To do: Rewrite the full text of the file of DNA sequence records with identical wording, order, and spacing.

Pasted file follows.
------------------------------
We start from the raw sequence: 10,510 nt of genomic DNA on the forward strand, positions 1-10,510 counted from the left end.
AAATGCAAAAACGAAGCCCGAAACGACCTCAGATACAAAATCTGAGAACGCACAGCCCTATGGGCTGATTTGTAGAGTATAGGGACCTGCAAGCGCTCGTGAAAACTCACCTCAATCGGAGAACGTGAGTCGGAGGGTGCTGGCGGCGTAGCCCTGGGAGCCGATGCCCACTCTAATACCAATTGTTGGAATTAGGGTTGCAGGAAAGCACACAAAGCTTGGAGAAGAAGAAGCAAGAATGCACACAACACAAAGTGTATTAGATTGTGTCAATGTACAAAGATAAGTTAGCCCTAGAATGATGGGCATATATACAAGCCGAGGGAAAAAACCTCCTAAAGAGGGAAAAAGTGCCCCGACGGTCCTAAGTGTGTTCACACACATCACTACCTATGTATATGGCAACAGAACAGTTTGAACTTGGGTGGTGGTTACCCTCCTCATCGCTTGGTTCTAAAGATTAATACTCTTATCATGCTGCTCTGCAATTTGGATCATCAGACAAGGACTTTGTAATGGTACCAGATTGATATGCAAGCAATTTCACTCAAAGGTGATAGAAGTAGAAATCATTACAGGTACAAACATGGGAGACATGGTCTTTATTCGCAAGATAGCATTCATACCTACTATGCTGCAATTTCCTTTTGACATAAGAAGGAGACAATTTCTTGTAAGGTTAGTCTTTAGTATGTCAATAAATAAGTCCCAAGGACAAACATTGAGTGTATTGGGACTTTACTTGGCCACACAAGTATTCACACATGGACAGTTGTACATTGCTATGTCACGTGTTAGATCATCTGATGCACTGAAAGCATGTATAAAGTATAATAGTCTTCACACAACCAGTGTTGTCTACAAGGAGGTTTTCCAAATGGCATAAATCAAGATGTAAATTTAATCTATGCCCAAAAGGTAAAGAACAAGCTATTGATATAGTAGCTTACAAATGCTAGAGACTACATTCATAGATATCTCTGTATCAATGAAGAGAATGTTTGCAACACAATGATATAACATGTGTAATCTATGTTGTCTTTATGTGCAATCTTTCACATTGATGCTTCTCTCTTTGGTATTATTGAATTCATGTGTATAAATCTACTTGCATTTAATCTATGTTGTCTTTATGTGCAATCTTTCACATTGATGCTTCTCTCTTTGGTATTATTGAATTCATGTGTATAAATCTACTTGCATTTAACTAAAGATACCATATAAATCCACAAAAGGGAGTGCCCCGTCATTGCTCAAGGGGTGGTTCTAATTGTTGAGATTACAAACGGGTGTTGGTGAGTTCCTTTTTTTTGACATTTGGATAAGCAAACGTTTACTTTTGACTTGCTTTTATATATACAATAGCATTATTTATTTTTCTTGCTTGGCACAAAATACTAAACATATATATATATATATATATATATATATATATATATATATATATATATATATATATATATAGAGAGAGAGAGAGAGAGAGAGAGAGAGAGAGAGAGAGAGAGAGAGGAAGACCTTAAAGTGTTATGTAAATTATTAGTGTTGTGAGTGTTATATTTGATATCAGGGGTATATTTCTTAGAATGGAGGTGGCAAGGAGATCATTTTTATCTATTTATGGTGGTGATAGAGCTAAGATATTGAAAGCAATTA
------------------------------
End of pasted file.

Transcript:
We start from the raw sequence: 10,510 nt of genomic DNA on the forward strand, positions 1-10,510 counted from the left end.
AAATGCAAAAACGAAGCCCGAAACGACCTCAGATACAAAATCTGAGAACGCACAGCCCTATGGGCTGATTTGTAGAGTATAGGGACCTGCAAGCGCTCGTGAAAACTCACCTCAATCGGAGAACGTGAGTCGGAGGGTGCTGGCGGCGTAGCCCTGGGAGCCGATGCCCACTCTAATACCAATTGTTGGAATTAGGGTTGCAGGAAAGCACACAAAGCTTGGAGAAGAAGAAGCAAGAATGCACACAACACAAAGTGTATTAGATTGTGTCAATGTACAAAGATAAGTTAGCCCTAGAATGATGGGCATATATACAAGCCGAGGGAAAAAACCTCCTAAAGAGGGAAAAAGTGCCCCGACGGTCCTAAGTGTGTTCACACACATCACTACCTATGTATATGGCAACAGAACAGTTTGAACTTGGGTGGTGGTTACCCTCCTCATCGCTTGGTTCTAAAGATTAATACTCTTATCATGCTGCTCTGCAATTTGGATCATCAGACAAGGACTTTGTAATGGTACCAGATTGATATGCAAGCAATTTCACTCAAAGGTGATAGAAGTAGAAATCATTACAGGTACAAACATGGGAGACATGGTCTTTATTCGCAAGATAGCATTCATACCTACTATGCTGCAATTTCCTTTTGACATAAGAAGGAGACAATTTCTTGTAAGGTTAGTCTTTAGTATGTCAATAAATAAGTCCCAAGGACAAACATTGAGTGTATTGGGACTTTACTTGGCCACACAAGTATTCACACATGGACAGTTGTACATTGCTATGTCACGTGTTAGATCATCTGATGCACTGAAAGCATGTATAAAGTATAATAGTCTTCACACAACCAGTGTTGTCTACAAGGAGGTTTTCCAAATGGCATAAATCAAGATGTAAATTTAATCTATGCCCAAAAGGTAAAGAACAAGCTATTGATATAGTAGCTTACAAATGCTAGAGACTACATTCATAGATATCTCTGTATCAATGAAGAGAATGTTTGCAACACAATGATATAACATGTGTAATCTATGTTGTCTTTATGTGCAATCTTTCACATTGATGCTTCTCTCTTTGGTATTATTGAATTCATGTGTATAAATCTACTTGCATTTAATCTATGTTGTCTTTATGTGCAATCTTTCACATTGATGCTTCTCTCTTTGGTATTATTGAATTCATGTGTATAAATCTACTTGCATTTAACTAAAGATACCATATAAATCCACAAAAGGGAGTGCCCCGTCATTGCTCAAGGGGTGGTTCTAATTGTTGAGATTACAAACGGGTGTTGGTGAGTTCCTTTTTTTTGACATTTGGATAAGCAAACGTTTACTTTTGACTTGCTTTTATATATACAATAGCATTATTTATTTTTCTTGCTTGGCACAAAATACTAAACATATATATATATATATATATATATATATATATATATATATATATATATATATATATATATAGAGAGAGAGAGAGAGAGAGAGAGAGAGAGAGAGAGAGAGAGAGAGGAAGACCTTAAAGTGTTATGTAAATTATTAGTGTTGTGAGTGTTATATTTGATATCAGGGGTATATTTCTTAGAATGGAGGTGGCAAGGAGATCATTTTTATCTATTTATGGTGGTGATAGAGCTAAGATATTGAAAGCAATTA